What to Know
- About 59 percent say Brett Kavanaugh should not be confirmed by the Senate if Christine Ford's allegations prove true
- Ford and Kavanaugh are set to testify on their accounts of the alleged incident on Thursday
- 58 percent of Americans said they plan to pay attention to those proceedings
Many Americans are unsure if they believe Supreme Court nominee Brett Kavanaugh or the first woman who accused him of sexual misconduct, Christine Blasey Ford, according to a new poll that also shows a majority are planning to tune into this week's high-stakes Senate hearing on the allegations.
The poll from NPR/PBS NewsHour/Marist found 42 percent of Americans are unsure if they believe Kavanaugh, 32 percent believe Ford's story to be credible, while 26 percent believe Kavanaugh's story.
And with Ford and Kavanaugh set to testify before the Senate Judiciary Committee on Thursday, 58 percent of Americans said they plan to pay attention to those proceedings, which will include an outside, female counsel brought in by the committee.
Nearly six in 10 Americans (59 percent) say Kavanaugh should not be confirmed by the Senate if Ford's allegations prove true. In all, 43 percent of Americans oppose his nomination, while 38 percent support him. Nineteen percent remain on the fence.
Many Republicans, including President Donald Trump, have been steadfast in their support of the nominee.
On Tuesday, Trump decried allegations against Kavanaugh as a Democratic "con job," while also taking aim at a second woman who accused Kavanaugh of sexual misconduct over the weekend by saying she "has nothing."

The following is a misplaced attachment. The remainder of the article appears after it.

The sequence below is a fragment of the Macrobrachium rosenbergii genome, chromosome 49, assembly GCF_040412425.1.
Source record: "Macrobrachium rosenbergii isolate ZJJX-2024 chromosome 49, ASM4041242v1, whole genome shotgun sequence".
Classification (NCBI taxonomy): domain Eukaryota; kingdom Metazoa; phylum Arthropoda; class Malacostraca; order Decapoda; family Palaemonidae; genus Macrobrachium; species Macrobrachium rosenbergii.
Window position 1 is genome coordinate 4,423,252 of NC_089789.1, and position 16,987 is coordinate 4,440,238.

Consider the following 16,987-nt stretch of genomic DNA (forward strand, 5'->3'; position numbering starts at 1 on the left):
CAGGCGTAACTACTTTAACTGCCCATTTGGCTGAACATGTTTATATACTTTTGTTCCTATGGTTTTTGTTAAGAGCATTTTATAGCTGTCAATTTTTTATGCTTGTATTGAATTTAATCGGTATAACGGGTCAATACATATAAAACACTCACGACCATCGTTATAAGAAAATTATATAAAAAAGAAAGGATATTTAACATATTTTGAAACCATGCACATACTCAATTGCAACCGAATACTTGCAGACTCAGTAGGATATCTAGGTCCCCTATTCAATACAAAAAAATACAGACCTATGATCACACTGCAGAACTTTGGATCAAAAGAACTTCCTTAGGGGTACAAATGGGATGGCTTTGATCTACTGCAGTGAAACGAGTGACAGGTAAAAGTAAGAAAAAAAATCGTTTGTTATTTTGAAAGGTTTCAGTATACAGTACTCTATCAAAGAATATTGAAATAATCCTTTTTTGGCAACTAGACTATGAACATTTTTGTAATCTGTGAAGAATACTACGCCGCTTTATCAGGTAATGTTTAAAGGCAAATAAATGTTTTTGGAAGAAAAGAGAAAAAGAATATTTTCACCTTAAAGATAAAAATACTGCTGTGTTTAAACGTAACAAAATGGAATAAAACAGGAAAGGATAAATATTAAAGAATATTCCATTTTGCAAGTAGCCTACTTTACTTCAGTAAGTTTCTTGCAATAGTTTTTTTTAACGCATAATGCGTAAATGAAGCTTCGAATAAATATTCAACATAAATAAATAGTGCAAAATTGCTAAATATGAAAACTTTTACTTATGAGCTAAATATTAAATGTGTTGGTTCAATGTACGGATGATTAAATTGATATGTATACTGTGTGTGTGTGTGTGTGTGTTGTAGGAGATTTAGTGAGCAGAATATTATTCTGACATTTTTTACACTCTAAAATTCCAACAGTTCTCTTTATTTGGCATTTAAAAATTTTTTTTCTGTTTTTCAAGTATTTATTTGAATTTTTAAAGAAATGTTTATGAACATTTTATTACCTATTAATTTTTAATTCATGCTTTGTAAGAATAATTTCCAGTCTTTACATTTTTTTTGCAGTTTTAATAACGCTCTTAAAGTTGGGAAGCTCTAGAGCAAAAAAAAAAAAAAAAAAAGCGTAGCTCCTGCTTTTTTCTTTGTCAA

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Deborah Ramirez, a former college classmate, alleged in a story published by The New Yorker that Kavanaugh caused her to touch his penis at a party when they were both students at Yale. He has denied that allegation.
Ramirez's attorney, John Clune, said his client stood by the New Yorker story and said he and the Senate Judiciary Committee were trying to decide how to provide more information to the panel, according to The Associated Press.
He said an FBI investigation — which Democrats have also sought for Ford and Trump and Republicans have blocked — "is the only way to get the truth."
Ford alleges that Kavanaugh trapped her beneath him on a bed during a house party in high school while drunk and tried to take her clothes off before she escaped. Kavanaugh has also denied the allegation, which led to Thursday's hearing.
"I have never had any sexual or physical activity with Dr. Ford," Kavanaugh said in a Fox News interview Monday. "I've never sexually assaulted anyone, in high school or otherwise."
Trump selected Kavanaugh as his nominee to fill Supreme Court Justice Anthony Kennedy's seat. Kennedy stepped down from the court in July. Allegations of sexual misconduct that followed Kavanaugh's confirmation hearings have set off a contentious debate between Democrats and Republicans.
The poll was conducted Sept. 22 through Sept. 24 and focuses on Ford's allegations. Ramirez came forward in a New Yorker story that was published on the evening of Sept. 23.
Results from the poll show that nearly half of American women, 47 percent, oppose Kavanaugh's nomination, while 45 percent of men support it.
According to the poll, about one-third of men — 32 percent — believe Kavanaugh's account, while 28 percent believe Ford's. Thirty-five percent of women said they believe Ford's account, while 20 percent believe Kavanaugh.
NPR said 997 adults were interviewed after being contacted by landline or cellphone. Overall results had a margin of error of 3.9 percentage points.